Objective: This study explored psychosocial factors associated with psychological adjustment among survivors of a severe natural disaster.
Methods: Two hundred sixty-seven adult Thai survivors of the 2004 Southeast Asian earthquake-tsunami were surveyed.
Results: At 6 months following the disaster, percentages of survivors who reported positive and negative adjustment were 34% and 40%, respectively. For positive adjustment, best predictors were predisaster employment, increased arousal, and frequent support seeking. Support seeking also partially mediated the association between arousal and positive adjustment. For negative adjustment, infrequent support seeking and increased intrusion and arousal were the best predictors. Arousal was a partial mediator between intrusion and negative adjustment, and support seeking also partially mediated the influence of intrusion and arousal on negative adjustment.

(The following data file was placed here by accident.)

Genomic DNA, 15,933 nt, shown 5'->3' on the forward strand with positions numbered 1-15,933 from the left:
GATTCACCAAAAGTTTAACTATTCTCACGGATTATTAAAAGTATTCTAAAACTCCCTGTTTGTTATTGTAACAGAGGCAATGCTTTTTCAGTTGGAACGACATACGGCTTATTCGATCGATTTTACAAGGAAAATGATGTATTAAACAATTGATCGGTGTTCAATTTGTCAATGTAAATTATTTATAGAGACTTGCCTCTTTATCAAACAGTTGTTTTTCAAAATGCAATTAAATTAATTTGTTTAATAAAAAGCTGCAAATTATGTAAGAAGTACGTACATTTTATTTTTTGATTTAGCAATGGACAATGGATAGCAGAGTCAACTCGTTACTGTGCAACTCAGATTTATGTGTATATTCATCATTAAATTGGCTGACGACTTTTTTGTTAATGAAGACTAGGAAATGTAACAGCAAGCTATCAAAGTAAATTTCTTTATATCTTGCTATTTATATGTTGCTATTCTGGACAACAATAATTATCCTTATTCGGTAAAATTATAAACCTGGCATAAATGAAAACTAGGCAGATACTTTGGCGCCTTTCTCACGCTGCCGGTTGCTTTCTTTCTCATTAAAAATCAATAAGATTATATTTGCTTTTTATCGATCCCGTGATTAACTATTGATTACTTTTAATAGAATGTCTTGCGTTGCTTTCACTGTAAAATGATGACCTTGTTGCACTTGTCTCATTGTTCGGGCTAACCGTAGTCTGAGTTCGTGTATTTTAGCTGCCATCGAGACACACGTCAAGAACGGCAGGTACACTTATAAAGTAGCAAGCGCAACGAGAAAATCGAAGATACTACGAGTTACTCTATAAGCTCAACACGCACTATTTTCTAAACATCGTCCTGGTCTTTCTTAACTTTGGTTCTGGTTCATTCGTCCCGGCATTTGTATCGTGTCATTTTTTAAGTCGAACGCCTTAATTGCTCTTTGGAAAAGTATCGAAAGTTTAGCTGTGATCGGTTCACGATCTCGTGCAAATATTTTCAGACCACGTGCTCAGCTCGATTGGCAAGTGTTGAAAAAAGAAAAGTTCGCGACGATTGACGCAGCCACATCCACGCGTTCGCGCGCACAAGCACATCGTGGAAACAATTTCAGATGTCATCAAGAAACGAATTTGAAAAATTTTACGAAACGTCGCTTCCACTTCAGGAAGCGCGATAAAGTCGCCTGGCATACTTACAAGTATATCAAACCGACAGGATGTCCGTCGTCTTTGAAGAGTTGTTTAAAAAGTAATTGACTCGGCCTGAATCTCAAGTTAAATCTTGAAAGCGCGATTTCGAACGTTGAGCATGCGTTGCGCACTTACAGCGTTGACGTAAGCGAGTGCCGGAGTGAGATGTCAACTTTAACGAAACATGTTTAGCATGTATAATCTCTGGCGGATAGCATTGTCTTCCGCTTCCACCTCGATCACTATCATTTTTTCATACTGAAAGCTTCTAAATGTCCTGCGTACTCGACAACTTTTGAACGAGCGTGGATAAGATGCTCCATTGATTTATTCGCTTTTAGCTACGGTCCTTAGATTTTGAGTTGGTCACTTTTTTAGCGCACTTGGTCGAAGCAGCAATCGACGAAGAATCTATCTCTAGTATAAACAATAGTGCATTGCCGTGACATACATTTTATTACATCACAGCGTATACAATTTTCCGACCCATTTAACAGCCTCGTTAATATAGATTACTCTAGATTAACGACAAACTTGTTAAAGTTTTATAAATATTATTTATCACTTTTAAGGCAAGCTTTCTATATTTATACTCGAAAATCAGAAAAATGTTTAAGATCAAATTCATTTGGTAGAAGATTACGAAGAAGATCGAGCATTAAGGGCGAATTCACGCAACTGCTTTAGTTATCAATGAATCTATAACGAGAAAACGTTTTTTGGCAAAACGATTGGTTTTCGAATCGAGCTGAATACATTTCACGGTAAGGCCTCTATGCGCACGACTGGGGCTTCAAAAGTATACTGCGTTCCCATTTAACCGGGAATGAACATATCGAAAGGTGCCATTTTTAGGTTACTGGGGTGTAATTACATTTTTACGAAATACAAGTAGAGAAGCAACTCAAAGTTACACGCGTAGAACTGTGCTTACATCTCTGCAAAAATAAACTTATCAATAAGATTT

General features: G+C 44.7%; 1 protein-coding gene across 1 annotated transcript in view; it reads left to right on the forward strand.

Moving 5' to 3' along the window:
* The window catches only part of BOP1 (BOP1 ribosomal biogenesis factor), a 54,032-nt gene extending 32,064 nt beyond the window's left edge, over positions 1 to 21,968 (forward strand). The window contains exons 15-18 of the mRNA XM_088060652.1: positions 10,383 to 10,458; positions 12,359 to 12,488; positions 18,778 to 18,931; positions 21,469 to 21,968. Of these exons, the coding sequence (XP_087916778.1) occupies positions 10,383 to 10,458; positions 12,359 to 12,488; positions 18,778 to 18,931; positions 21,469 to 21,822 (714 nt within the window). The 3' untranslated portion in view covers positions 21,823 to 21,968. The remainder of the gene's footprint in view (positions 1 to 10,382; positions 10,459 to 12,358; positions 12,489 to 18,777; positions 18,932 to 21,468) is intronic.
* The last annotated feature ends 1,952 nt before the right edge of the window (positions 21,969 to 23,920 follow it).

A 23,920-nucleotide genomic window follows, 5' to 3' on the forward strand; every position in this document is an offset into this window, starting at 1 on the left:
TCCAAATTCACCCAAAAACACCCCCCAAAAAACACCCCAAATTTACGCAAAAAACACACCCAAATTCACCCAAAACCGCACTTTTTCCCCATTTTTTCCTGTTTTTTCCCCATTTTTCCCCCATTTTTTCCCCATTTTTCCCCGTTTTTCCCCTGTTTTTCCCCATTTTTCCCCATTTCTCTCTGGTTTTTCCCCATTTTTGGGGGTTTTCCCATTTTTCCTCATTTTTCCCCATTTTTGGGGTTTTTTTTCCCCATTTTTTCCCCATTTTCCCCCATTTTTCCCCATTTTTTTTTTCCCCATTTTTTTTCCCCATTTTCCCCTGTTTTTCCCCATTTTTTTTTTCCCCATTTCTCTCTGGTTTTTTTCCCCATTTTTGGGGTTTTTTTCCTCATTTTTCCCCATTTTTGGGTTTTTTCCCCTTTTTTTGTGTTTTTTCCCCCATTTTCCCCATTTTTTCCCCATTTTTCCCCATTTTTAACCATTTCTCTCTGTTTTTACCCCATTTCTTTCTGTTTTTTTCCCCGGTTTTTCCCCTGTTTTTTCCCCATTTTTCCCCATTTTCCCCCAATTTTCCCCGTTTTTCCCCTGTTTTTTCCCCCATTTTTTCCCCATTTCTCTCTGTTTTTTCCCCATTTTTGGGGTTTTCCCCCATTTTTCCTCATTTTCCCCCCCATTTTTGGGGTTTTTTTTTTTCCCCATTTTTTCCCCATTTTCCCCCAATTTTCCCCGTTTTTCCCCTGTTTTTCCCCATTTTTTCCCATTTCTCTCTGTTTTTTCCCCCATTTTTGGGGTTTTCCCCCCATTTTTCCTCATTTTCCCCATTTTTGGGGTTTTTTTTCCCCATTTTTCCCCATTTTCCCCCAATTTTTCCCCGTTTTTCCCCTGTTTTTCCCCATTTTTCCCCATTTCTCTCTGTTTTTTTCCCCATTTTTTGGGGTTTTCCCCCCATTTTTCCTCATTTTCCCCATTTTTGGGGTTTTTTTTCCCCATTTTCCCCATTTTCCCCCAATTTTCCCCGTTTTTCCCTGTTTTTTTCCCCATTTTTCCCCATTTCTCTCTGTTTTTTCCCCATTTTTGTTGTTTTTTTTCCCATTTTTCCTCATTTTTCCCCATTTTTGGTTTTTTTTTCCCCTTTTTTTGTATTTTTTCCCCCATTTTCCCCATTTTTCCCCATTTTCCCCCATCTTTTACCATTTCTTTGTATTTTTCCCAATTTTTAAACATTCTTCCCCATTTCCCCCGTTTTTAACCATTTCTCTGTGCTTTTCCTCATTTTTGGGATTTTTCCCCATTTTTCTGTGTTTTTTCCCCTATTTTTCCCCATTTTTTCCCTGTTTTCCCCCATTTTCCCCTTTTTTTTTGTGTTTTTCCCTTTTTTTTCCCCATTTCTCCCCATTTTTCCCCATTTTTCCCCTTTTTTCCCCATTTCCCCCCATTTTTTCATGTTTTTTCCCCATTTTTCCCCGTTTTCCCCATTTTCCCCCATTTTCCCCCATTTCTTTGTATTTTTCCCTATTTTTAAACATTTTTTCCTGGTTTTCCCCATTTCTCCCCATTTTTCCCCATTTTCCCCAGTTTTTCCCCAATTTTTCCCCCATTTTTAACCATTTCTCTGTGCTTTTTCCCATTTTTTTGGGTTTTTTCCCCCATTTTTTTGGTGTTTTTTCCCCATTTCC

Conclusion: Mental health programs for survivors of natural disasters should focus on promoting active coping strategies such as support seeking, strengthening of support networks, and management of posttraumatic stress symptoms to facilitate adjustment.